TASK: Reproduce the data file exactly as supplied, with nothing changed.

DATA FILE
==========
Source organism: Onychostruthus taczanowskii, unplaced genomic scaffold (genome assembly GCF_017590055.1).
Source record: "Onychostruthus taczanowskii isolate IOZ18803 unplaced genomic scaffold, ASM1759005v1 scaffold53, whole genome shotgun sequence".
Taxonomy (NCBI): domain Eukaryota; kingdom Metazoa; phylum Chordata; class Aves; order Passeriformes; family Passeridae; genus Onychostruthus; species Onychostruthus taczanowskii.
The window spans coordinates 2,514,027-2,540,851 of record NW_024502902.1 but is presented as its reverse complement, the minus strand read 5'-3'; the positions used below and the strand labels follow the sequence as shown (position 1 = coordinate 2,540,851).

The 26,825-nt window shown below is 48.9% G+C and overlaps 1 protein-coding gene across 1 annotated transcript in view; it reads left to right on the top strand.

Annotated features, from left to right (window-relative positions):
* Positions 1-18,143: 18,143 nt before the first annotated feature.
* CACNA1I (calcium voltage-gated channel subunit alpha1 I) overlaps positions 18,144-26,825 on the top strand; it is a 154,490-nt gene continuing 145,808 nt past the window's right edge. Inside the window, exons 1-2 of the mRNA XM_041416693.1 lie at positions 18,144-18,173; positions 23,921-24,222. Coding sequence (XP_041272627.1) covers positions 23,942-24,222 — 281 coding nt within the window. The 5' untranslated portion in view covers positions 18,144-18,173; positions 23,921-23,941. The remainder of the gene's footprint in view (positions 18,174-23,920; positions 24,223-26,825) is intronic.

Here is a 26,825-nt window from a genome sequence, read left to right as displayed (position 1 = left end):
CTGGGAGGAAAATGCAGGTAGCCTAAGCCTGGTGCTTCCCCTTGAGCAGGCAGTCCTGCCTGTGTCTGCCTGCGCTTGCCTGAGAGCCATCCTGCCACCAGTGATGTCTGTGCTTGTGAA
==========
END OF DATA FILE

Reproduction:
Source organism: Onychostruthus taczanowskii, unplaced genomic scaffold (genome assembly GCF_017590055.1).
Source record: "Onychostruthus taczanowskii isolate IOZ18803 unplaced genomic scaffold, ASM1759005v1 scaffold53, whole genome shotgun sequence".
Taxonomy (NCBI): domain Eukaryota; kingdom Metazoa; phylum Chordata; class Aves; order Passeriformes; family Passeridae; genus Onychostruthus; species Onychostruthus taczanowskii.
The window spans coordinates 2,514,027-2,540,851 of record NW_024502902.1 but is presented as its reverse complement, the minus strand read 5'-3'; the positions used below and the strand labels follow the sequence as shown (position 1 = coordinate 2,540,851).

The 26,825-nt window shown below is 48.9% G+C and overlaps 1 protein-coding gene across 1 annotated transcript in view; it reads left to right on the top strand.

Annotated features, from left to right (window-relative positions):
* Positions 1-18,143: 18,143 nt before the first annotated feature.
* CACNA1I (calcium voltage-gated channel subunit alpha1 I) overlaps positions 18,144-26,825 on the top strand; it is a 154,490-nt gene continuing 145,808 nt past the window's right edge. Inside the window, exons 1-2 of the mRNA XM_041416693.1 lie at positions 18,144-18,173; positions 23,921-24,222. Coding sequence (XP_041272627.1) covers positions 23,942-24,222 — 281 coding nt within the window. The 5' untranslated portion in view covers positions 18,144-18,173; positions 23,921-23,941. The remainder of the gene's footprint in view (positions 18,174-23,920; positions 24,223-26,825) is intronic.

Here is a 26,825-nt window from a genome sequence, read left to right as displayed (position 1 = left end):
CTGGGAGGAAAATGCAGGTAGCCTAAGCCTGGTGCTTCCCCTTGAGCAGGCAGTCCTGCCTGTGTCTGCCTGCGCTTGCCTGAGAGCCATCCTGCCACCAGTGATGTCTGTGCTTGTGAA